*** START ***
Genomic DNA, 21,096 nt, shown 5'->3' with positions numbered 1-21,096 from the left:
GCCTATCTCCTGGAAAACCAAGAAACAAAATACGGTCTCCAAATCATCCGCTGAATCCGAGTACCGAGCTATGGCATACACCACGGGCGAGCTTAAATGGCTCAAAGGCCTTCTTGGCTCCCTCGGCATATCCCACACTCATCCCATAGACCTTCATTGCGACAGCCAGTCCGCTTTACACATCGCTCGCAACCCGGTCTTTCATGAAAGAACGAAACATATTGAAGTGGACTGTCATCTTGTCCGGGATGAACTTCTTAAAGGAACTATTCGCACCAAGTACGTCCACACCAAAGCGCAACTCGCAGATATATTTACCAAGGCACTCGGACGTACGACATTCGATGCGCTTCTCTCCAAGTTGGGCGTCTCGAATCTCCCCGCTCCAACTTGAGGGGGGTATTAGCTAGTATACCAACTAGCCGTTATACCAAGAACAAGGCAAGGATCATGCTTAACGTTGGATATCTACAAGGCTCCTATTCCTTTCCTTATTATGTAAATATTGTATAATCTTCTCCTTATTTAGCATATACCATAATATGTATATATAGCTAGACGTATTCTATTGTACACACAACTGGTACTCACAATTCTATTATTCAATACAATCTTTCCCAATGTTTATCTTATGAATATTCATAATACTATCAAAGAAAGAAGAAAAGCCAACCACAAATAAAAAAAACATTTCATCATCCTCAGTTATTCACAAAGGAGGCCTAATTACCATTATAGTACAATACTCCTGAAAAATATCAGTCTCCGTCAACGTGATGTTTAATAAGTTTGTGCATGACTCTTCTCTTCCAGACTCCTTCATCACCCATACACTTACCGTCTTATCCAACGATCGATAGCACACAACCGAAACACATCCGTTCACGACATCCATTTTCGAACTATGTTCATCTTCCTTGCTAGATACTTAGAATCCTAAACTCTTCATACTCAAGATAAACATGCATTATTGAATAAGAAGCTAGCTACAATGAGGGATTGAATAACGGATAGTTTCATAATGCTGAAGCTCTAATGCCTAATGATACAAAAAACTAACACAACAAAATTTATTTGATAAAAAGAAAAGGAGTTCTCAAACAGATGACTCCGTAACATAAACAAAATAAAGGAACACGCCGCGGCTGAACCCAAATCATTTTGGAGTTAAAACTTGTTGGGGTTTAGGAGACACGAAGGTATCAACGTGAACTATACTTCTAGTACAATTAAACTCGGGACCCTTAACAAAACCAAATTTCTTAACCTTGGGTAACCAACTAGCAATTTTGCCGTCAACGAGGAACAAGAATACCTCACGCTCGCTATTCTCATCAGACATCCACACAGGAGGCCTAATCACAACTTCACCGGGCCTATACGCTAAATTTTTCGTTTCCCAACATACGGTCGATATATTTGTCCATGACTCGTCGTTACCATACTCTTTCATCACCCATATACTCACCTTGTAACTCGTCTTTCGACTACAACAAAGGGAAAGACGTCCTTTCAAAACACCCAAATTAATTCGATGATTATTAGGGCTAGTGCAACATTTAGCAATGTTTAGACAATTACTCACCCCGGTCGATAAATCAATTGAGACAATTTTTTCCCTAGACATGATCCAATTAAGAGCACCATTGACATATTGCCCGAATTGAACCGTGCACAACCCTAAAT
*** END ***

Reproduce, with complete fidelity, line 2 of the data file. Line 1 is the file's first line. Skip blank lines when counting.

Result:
GCCTATCTCCTGGAAAACCAAGAAACAAAATACGGTCTCCAAATCATCCGCTGAATCCGAGTACCGAGCTATGGCATACACCACGGGCGAGCTTAAATGGCTCAAAGGCCTTCTTGGCTCCCTCGGCATATCCCACACTCATCCCATAGACCTTCATTGCGACAGCCAGTCCGCTTTACACATCGCTCGCAACCCGGTCTTTCATGAAAGAACGAAACATATTGAAGTGGACTGTCATCTTGTCCGGGATGAACTTCTTAAAGGAACTATTCGCACCAAGTACGTCCACACCAAAGCGCAACTCGCAGATATATTTACCAAGGCACTCGGACGTACGACATTCGATGCGCTTCTCTCCAAGTTGGGCGTCTCGAATCTCCCCGCTCCAACTTGAGGGGGGTATTAGCTAGTATACCAACTAGCCGTTATACCAAGAACAAGGCAAGGATCATGCTTAACGTTGGATATCTACAAGGCTCCTATTCCTTTCCTTATTATGTAAATATTGTATAATCTTCTCCTTATTTAGCATATACCATAATATGTATATATAGCTAGACGTATTCTATTGTACACACAACTGGTACTCACAATTCTATTATTCAATACAATCTTTCCCAATGTTTATCTTATGAATATTCATAATACTATCAAAGAAAGAAGAAAAGCCAACCACAAATAAAAAAAACATTTCATCATCCTCAGTTATTCACAAAGGAGGCCTAATTACCATTATAGTACAATACTCCTGAAAAATATCAGTCTCCGTCAACGTGATGTTTAATAAGTTTGTGCATGACTCTTCTCTTCCAGACTCCTTCATCACCCATACACTTACCGTCTTATCCAACGATCGATAGCACACAACCGAAACACATCCGTTCACGACATCCATTTTCGAACTATGTTCATCTTCCTTGCTAGATACTTAGAATCCTAAACTCTTCATACTCAAGATAAACATGCATTATTGAATAAGAAGCTAGCTACAATGAGGGATTGAATAACGGATAGTTTCATAATGCTGAAGCTCTAATGCCTAATGATACAAAAAACTAACACAACAAAATTTATTTGATAAAAAGAAAAGGAGTTCTCAAACAGATGACTCCGTAACATAAACAAAATAAAGGAACACGCCGCGGCTGAACCCAAATCATTTTGGAGTTAAAACTTGTTGGGGTTTAGGAGACACGAAGGTATCAACGTGAACTATACTTCTAGTACAATTAAACTCGGGACCCTTAACAAAACCAAATTTCTTAACCTTGGGTAACCAACTAGCAATTTTGCCGTCAACGAGGAACAAGAATACCTCACGCTCGCTATTCTCATCAGACATCCACACAGGAGGCCTAATCACAACTTCACCGGGCCTATACGCTAAATTTTTCGTTTCCCAACATACGGTCGATATATTTGTCCATGACTCGTCGTTACCATACTCTTTCATCACCCATATACTCACCTTGTAACTCGTCTTTCGACTACAACAAAGGGAAAGACGTCCTTTCAAAACACCCAAATTAATTCGATGATTATTAGGGCTAGTGCAACATTTAGCAATGTTTAGACAATTACTCACCCCGGTCGATAAATCAATTGAGACAATTTTTTCCCTAGACATGATCCAATTAAGAGCACCATTGACATATTGCCCGAATTGAACCGTGCACAACCCTAAAT